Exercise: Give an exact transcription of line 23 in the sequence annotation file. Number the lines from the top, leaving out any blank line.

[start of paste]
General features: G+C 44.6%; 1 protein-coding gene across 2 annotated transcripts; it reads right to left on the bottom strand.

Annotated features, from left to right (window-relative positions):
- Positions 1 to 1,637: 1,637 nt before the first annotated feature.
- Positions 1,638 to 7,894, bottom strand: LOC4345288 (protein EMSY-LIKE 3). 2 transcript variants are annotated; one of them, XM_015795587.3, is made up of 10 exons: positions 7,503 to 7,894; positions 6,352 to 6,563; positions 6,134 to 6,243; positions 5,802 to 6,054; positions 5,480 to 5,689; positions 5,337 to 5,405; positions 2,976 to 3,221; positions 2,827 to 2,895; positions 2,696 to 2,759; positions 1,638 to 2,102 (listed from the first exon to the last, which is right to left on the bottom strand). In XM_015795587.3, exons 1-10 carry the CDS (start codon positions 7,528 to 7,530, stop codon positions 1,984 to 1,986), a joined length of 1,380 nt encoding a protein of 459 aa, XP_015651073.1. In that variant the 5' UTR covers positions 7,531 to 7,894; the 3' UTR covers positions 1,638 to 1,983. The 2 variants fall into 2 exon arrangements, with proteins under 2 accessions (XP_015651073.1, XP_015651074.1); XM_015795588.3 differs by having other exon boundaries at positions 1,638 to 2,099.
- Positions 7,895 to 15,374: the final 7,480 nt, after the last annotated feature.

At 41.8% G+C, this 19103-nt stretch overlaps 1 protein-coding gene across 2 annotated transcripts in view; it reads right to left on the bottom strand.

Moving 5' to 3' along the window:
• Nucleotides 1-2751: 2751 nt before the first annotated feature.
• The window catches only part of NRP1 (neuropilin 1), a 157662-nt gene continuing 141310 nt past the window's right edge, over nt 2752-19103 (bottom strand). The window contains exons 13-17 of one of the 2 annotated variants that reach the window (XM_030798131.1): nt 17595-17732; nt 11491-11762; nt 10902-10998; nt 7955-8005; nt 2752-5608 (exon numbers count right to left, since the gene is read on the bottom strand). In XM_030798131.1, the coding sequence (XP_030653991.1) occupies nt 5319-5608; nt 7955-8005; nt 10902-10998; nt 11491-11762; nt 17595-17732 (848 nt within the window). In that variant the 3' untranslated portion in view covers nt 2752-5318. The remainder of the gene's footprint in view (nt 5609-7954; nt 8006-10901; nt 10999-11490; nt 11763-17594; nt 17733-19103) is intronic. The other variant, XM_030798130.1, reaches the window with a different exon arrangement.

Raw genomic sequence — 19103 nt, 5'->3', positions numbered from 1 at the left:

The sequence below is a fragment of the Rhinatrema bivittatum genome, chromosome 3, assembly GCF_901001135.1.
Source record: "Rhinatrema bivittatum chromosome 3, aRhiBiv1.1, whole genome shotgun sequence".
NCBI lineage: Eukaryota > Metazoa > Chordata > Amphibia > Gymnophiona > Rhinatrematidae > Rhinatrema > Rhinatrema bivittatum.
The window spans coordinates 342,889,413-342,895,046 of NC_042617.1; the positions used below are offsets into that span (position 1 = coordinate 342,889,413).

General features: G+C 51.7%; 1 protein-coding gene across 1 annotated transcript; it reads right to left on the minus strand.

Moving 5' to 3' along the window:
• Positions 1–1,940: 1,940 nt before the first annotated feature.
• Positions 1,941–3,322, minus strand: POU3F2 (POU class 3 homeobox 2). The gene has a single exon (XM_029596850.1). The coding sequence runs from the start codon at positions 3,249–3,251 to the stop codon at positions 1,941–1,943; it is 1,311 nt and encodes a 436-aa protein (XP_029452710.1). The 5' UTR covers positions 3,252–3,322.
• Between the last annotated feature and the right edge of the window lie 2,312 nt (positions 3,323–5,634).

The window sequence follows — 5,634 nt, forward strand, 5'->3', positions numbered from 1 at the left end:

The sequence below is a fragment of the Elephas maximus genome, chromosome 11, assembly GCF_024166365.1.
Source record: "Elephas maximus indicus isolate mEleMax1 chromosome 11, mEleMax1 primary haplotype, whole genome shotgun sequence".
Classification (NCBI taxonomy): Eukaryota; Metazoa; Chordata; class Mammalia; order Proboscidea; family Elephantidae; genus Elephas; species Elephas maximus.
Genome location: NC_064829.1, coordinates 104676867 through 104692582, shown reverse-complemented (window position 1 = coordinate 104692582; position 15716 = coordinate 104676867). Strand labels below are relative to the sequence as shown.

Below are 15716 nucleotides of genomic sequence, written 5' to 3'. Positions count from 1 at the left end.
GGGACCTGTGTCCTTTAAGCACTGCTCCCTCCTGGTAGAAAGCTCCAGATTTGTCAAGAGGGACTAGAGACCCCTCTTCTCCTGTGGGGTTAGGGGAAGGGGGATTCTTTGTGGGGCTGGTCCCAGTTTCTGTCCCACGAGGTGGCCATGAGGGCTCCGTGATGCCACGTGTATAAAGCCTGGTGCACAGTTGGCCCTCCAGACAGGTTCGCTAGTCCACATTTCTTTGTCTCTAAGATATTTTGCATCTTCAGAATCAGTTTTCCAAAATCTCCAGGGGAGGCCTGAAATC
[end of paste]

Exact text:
Classification (NCBI taxonomy): Eukaryota; Metazoa; Chordata; class Mammalia; order Proboscidea; family Elephantidae; genus Elephas; species Elephas maximus.